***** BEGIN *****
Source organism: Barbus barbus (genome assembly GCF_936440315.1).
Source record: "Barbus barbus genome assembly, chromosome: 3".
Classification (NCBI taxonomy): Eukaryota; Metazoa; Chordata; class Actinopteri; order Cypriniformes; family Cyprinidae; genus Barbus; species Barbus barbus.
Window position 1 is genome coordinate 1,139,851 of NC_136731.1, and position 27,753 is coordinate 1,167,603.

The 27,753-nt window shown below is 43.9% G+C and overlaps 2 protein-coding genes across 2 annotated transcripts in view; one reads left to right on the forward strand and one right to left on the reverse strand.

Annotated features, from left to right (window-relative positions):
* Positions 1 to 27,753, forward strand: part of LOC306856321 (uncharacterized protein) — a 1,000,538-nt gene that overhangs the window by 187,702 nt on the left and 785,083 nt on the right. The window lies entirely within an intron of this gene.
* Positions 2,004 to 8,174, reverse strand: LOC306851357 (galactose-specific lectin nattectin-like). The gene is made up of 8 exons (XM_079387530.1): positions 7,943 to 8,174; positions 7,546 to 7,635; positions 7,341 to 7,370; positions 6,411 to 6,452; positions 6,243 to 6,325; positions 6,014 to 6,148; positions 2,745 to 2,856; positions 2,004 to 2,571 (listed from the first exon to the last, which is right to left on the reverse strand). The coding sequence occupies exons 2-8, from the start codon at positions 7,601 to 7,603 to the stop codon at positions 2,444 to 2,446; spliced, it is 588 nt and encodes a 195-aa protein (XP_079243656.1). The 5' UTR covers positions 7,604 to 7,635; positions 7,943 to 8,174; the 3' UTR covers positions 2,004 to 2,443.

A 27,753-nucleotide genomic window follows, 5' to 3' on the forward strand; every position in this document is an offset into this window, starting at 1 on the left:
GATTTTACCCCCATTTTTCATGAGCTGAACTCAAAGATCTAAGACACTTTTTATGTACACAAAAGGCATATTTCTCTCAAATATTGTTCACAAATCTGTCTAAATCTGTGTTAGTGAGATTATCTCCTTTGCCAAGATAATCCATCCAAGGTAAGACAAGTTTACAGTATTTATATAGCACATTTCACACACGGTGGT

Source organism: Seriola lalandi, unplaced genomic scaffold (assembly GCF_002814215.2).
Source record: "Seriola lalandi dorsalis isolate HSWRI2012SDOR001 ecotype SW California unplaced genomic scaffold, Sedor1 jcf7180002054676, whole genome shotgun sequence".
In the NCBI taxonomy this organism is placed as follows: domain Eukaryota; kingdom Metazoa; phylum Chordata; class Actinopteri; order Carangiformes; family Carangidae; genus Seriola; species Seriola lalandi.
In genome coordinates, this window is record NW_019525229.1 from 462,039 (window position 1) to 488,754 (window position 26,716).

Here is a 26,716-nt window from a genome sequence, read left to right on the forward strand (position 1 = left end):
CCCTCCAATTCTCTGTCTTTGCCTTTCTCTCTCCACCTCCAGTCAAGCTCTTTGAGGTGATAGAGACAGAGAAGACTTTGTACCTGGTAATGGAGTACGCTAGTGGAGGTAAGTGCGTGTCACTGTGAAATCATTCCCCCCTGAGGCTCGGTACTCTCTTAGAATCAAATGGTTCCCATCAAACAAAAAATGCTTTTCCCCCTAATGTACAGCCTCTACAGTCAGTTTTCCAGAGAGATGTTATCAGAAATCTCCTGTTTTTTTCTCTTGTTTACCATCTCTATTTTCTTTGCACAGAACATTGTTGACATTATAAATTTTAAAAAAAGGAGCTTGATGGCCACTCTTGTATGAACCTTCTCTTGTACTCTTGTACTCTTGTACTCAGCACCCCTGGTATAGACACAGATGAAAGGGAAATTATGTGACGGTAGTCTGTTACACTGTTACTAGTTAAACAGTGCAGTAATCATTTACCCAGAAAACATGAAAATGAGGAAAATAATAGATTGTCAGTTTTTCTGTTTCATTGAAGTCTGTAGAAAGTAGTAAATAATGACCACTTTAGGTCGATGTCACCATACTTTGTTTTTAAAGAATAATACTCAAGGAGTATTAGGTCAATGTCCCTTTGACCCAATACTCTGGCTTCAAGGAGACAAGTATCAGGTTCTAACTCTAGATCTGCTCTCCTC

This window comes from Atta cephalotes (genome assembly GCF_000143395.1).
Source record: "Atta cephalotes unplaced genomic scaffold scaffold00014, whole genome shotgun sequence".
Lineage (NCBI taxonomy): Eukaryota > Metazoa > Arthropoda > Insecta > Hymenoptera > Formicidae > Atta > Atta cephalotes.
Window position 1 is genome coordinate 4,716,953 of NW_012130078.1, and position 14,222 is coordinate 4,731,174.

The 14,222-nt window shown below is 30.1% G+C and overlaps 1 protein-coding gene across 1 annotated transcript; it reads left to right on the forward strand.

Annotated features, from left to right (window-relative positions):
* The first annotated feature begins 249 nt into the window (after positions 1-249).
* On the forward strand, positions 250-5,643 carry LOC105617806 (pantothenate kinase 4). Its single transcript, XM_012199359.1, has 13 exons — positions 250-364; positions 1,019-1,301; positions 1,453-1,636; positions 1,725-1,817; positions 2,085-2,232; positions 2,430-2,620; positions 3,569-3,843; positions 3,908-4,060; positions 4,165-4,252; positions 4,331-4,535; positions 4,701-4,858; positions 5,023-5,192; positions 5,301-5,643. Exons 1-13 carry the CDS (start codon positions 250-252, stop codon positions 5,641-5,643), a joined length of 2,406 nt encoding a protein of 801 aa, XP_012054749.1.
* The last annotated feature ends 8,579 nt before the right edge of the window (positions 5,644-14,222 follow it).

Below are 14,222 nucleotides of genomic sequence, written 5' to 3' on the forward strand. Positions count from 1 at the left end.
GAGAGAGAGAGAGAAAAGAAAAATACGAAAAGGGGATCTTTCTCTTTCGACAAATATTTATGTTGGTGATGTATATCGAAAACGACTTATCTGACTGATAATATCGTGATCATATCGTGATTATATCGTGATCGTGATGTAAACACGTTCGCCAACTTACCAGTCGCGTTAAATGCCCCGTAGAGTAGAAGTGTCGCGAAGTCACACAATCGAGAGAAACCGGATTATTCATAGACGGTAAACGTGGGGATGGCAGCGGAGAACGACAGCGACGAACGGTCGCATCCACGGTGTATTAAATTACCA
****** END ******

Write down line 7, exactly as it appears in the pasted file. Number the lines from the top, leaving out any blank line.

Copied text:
* Positions 1 to 27,753, forward strand: part of LOC306856321 (uncharacterized protein) — a 1,000,538-nt gene that overhangs the window by 187,702 nt on the left and 785,083 nt on the right. The window lies entirely within an intron of this gene.